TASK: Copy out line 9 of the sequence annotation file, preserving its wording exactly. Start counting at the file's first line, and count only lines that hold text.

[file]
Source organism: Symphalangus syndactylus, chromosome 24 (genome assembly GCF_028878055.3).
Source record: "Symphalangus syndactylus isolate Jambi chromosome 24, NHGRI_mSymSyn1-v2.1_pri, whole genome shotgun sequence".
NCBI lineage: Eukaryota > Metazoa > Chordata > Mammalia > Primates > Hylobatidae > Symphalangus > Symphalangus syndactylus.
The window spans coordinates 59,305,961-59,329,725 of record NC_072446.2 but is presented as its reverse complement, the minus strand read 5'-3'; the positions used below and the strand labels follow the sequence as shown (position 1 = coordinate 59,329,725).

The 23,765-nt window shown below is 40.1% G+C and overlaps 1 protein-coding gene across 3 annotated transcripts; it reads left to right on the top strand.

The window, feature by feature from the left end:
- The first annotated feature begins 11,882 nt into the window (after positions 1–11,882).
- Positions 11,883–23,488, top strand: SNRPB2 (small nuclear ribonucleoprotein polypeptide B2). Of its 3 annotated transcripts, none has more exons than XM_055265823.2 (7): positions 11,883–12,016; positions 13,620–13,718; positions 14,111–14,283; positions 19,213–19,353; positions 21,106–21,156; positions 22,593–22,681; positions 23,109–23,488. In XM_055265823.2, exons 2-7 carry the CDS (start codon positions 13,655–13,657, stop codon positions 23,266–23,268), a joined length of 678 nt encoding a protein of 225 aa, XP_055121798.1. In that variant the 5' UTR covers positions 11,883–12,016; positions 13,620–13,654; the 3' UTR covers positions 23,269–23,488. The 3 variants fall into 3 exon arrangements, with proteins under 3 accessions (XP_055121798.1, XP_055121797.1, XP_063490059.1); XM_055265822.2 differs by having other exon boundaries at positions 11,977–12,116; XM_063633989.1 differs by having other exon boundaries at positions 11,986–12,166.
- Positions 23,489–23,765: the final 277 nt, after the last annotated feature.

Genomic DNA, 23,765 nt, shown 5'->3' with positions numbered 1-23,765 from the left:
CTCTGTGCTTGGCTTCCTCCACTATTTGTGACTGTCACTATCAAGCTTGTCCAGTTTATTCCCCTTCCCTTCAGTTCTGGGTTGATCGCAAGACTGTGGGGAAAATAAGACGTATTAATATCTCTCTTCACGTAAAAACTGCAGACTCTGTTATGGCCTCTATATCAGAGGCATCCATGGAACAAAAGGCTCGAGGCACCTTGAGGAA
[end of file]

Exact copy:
- Positions 23,489–23,765: the final 277 nt, after the last annotated feature.